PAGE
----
You could say that the cannabis industry in some sense, like a lot of startup industries, could be compared to an enormous game of musical chairs with too many players and not enough chairs, but capital is the money. As long as the music's playing, you don't realize that, necessarily, there's not enough chairs or you don't know who's going to not find a chair, but when the music stops, and the music is the availability of capital for everybody, then you will see that there are not enough chairs. Chairs being total addressable market, too many participants, and without capital, these companies cannot continue on.
You can even see right now, Matt, some of the most mature names in our industry, Canopy Growth Corporation, Cronos, Aurora. Now, these are Canadian companies, but they're big names that trade on US exchanges. We're into year seven for these companies. I should know. I was involved with-- I knew them all well from day one. None of them are profitable yet. If you're not profitable for years and years, what you need to keep going is more and more capital, but that capital is not available to everybody, so we are beginning to see that type of market event where there is companies going out of business or going into a form of creditor protection, and I think this will continue. Even though the markets are warming up a little bit again, I still think that this will continue.
What it means for investors or for new founders is to be very aware of the risk, and to make sure you understand not only how much capital you need, but where that capital is coming from.
Matthew: Okay. Let's go to the second trend here, the divergence of medical and rec markets. What's important there?
Paul: Well, that's a really meaty issue. I'm glad that we're going to go through this. My belief is, and I think this is a belief shared by quite a few market participants, is right now we could talk about medical and we could talk about recreational, but the truth is, it's conflated into one amorphous market, featuring both medical and recreational patients. To me, if you look at the budtender, right now, the budtender, in a dispensary is almost playing the role of patient advocate. You have a lot of patients who are new to the plant as a source of healing, and their doctor or their nurse practitioner isn't necessarily strain knowledgeable.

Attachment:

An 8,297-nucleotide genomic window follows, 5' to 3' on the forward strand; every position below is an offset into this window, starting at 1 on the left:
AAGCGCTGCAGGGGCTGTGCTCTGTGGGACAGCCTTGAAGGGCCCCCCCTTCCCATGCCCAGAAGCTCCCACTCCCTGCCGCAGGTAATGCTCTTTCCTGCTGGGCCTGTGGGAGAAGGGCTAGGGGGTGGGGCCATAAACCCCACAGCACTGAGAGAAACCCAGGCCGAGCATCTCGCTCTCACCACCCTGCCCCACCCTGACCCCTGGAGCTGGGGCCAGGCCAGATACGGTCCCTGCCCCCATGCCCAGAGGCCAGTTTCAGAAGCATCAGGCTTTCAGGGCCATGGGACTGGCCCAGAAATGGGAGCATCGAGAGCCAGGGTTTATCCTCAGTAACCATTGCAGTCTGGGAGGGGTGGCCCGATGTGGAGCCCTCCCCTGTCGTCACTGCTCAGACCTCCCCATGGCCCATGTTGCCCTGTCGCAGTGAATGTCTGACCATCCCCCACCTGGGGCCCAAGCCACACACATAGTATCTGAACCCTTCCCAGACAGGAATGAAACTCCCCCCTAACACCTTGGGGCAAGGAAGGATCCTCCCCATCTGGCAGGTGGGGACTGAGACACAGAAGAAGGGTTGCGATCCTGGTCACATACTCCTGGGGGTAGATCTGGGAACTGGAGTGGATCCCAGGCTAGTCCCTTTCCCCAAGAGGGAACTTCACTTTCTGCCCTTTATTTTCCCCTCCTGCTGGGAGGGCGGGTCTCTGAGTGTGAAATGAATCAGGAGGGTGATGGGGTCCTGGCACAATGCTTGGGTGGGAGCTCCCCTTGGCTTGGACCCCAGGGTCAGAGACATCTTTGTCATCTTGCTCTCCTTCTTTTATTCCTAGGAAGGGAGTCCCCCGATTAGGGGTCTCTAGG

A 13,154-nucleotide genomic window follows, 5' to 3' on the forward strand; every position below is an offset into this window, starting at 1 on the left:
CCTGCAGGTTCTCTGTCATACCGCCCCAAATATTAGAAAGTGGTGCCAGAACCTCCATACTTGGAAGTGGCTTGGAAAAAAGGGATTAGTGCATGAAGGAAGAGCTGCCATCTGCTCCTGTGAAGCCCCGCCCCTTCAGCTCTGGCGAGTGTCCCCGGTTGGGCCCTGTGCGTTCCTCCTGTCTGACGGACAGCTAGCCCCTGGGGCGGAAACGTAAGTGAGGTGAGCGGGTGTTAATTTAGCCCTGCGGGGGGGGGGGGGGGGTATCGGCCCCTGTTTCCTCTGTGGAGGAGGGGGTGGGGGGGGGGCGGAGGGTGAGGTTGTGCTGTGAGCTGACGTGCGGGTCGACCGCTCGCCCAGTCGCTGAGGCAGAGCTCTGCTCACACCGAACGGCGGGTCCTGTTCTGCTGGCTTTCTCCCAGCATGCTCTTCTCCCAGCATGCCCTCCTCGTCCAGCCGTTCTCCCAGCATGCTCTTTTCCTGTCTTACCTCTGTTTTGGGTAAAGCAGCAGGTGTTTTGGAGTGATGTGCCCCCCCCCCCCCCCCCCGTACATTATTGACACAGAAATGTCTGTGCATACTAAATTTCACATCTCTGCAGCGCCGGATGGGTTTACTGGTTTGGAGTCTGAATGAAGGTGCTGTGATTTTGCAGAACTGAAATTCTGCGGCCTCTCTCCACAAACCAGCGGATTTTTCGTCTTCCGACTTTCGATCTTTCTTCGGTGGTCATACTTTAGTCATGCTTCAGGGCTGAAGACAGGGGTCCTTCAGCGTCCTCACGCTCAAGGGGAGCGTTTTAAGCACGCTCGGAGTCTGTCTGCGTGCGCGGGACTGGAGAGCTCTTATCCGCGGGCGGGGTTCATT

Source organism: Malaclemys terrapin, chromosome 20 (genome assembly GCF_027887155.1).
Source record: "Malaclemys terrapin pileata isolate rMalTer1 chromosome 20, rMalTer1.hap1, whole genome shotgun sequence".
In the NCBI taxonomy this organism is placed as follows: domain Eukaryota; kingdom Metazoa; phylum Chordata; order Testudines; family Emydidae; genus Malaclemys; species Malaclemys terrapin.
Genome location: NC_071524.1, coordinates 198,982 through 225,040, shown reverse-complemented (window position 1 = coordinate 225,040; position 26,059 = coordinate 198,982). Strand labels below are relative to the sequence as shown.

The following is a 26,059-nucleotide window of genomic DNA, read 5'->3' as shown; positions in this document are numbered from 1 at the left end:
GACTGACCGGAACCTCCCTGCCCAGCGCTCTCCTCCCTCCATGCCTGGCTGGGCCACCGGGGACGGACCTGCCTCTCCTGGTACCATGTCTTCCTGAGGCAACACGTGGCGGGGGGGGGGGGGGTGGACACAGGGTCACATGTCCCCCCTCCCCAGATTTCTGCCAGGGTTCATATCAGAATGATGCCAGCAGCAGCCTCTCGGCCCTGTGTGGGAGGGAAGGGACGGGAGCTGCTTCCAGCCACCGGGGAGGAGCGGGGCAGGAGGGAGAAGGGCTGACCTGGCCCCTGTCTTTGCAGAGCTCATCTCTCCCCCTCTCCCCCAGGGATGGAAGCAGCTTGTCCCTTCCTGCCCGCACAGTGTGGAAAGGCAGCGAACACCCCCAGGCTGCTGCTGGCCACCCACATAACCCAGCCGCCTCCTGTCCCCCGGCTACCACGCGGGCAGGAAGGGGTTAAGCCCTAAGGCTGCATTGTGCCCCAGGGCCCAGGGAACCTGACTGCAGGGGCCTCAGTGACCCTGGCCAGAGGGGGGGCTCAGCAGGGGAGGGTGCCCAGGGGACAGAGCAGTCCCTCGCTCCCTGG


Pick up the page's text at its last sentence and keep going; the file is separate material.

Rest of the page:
They may not know or even want to know that you'd want to use a bubba kush for this or an OG for that. It's just not traditional medicine where you have approved products, approved by your health authority like the FDA, and you know, "Hey, if you have a blood-thinning issue, this is your medication. If you have an infection, this is your medication." Right now, I will say that both medical and recreational patients are going to a dispensary which is really meant for recreational ultimately.
Where we start to anticipate is that now that cannabis is legalized or partly legalized in many countries, we're finally having the type of necessary medical research or drug development, if you will, that will allow cannabis to go through a conventional drug approval process. We had the first instance of this a few years ago when GW Pharmaceutical got received the FDA approval for Epidiolex, which is a best in class, cannabis-centric remedy for Dravet syndrome, sometimes referred to as childhood epilepsy. This is what we'll call the canary in the coal mine that in no way was it a sort of a sui generis one and done that won't happen again. That's where the medical industry is going to go.